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You might not know the names of these coastal monuments but you will recognise them especially if you’re a Game of Thrones fan. It’s difficult to find a place along this part of the Irish coastline that hasn’t been filmed for the series yet which is evident by the throngs of tour buses that descend on these shores in the summer hoping to catch a glimpse of a set now famous around the world.

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Our first stop was Dunluce Castle, probably one of the most famous ruins in the North. The castle hangs precariously off the cliffs of Antrim as if carved out of the cliffs themselves but even in its decay it still casts a foreboding figure on the jagged coastline. The castle was first built just over 500 years ago by the McQuillan clan but was seized by the MacDonnell’s from Scotland in the 1550’s who later swore loyalty to Elizabeth I and became the Earls of Antrim. Today its ruins bear a reminder of a time when every piece of land was a prize to be won with consequences more violent than any Game of Thrones episode (GOT fans might recognise the castle as the home of the Greyjoy’s). But who needs TV eh?

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When we arrived at the castle the sun was uncharacteristically beaming down which meant there were even more tourists than usual. To avoid competing for a good shot of the ruins amongst the crowds, I wandered down the road to a nearby field and clambered over the gate. I might have been trespassing (I looked for signs, I swear) but the field was empty of animals and I was able to get uninterrupted views of the castle with the waves crashing against the cliffs beneath.

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After the castle we drove a few miles along the coast to Whitepark Bay to Bothy, a wee timber gem that looks like a homestead plucked from the American Midwest. I had heard a few things about this joint before but I had no idea just how charmed I would be by the food and the people there. There is a real warm welcome upon entering mixed in with a laid-back atmosphere that feels border-line Californian. We were there on a summer’s day so the doors were thrown open to allow the sea breeze to cool the place down while the back was opened up for the sun worshipper’s to eat outside.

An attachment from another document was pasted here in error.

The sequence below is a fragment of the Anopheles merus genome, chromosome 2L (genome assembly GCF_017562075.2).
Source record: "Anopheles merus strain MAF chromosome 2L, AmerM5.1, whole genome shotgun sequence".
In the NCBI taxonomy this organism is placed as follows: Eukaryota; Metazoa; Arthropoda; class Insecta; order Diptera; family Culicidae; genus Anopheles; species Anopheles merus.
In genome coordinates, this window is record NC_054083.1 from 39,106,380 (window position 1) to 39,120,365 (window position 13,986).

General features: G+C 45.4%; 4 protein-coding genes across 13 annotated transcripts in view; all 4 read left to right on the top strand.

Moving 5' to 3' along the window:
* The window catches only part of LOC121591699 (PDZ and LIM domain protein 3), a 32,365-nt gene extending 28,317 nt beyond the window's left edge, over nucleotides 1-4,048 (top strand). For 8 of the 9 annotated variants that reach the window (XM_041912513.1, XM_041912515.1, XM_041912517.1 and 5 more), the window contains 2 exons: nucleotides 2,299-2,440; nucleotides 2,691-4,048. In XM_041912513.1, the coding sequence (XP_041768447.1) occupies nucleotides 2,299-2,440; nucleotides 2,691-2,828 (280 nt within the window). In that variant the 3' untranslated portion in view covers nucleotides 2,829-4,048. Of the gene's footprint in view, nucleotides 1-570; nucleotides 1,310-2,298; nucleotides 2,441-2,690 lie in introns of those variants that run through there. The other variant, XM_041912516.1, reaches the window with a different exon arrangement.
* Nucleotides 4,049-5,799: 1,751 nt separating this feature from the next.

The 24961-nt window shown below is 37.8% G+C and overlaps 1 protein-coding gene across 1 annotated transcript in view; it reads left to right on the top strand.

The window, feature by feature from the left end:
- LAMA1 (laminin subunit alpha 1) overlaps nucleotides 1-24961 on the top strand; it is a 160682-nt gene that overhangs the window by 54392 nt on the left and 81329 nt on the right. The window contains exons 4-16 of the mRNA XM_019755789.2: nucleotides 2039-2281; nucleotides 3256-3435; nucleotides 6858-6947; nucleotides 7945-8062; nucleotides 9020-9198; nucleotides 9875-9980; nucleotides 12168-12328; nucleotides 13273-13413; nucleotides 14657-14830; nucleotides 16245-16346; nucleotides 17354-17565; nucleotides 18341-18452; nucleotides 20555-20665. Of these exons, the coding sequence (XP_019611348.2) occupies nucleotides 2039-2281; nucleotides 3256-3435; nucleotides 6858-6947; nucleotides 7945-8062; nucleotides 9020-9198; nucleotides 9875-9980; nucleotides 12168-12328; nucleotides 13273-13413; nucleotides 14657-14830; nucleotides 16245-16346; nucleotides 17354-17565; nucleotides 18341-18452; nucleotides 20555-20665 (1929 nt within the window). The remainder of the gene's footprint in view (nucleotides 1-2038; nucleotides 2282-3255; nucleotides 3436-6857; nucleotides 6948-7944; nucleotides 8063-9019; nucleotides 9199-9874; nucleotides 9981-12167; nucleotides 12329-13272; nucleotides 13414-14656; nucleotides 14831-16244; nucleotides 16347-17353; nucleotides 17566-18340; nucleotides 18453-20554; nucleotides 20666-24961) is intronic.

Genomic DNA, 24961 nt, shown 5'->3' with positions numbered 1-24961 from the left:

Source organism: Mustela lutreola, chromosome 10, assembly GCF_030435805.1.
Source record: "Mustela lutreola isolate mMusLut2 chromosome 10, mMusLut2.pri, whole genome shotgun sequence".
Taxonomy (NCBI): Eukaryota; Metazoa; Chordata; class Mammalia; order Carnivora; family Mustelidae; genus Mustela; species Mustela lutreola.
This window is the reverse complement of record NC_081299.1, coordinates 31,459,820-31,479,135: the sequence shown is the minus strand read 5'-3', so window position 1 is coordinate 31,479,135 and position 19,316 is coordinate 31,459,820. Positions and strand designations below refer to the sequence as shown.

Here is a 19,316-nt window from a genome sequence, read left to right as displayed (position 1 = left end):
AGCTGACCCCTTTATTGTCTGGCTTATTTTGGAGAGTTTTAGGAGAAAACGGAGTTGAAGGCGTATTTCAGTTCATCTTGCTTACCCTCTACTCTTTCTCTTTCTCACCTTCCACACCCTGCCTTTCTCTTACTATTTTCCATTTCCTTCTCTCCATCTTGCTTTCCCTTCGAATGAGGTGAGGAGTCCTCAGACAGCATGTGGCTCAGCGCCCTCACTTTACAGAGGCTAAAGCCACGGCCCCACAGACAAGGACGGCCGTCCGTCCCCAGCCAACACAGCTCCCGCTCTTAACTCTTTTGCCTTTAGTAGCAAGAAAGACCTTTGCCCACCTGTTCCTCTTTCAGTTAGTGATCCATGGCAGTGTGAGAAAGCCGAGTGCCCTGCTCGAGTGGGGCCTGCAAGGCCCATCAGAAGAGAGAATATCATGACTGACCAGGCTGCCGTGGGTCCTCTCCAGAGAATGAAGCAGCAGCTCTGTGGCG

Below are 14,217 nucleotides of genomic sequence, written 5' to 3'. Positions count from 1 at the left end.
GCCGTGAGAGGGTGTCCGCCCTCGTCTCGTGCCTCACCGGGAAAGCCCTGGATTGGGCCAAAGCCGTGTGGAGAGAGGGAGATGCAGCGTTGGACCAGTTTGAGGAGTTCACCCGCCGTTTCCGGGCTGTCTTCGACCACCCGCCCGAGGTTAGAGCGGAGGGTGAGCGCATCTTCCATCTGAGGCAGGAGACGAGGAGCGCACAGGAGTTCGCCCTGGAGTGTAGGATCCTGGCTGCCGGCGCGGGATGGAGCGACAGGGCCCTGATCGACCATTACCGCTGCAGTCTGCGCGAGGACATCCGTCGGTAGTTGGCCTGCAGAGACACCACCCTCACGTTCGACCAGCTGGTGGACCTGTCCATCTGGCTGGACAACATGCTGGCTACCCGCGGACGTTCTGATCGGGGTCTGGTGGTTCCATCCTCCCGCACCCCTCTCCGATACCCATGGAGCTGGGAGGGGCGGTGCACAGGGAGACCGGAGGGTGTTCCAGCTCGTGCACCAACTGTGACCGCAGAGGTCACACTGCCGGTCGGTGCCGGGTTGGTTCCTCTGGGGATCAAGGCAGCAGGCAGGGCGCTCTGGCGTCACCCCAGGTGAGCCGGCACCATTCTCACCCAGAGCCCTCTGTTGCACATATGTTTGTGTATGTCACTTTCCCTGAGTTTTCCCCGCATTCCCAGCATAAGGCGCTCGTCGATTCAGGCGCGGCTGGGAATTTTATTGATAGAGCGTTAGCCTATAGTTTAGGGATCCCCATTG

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Andrew and I both ordered chicken melts with tobacco onions which we devoured within a few minutes and we spent the next half hour bathing in the afternoon heat not wanting to move at all. We noticed a pizza oven outside too so I would imagine this would be a great spot for a summer’s evening and a few drinks if you didn’t have far to travel. As well as that there’s also a wee stove inside too so it would be super cosy for a winter’s day – they’ve got it all covered here!!

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After being suitably fed and feeling super relaxed we hopped back in the car and headed towards Mussenden Temple which was about a half hour away. The temple forms part of the Downhill Demesne and although it has aged much better than the manor, it is perhaps built at an even more precipitous position than Dunluce – we Irish love our dramatics don’t we?! It was built in 1785 and was to be used as a summer library in memory of the Earl’s cousin Frideswide Mussenden. Imagine cosying up to a book with almost 360 views of the ferocious Atlantic – you wouldn’t leave! These days you can actually hire the temple out as a wedding venue which would be an absolute dream location for anyone – booklover or not.

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On our way to the temple we actually picked up a hitchhiker – Robin from Toulouse – who was hitchhiking his way along the Irish coast with a tent and not much else. We brought him as far as Limavady but took him along to Mussenden which he wasn’t aware even existed. It was so lovely to discover the temple alongside a foreigner because I felt like I was experiencing it as a tourist on holiday. With the sun warming my back and standing on the cliff edge admiring the views out towards Scotland, I couldn’t imagine being anywhere else. How lucky we are to have all of this on our doorstep.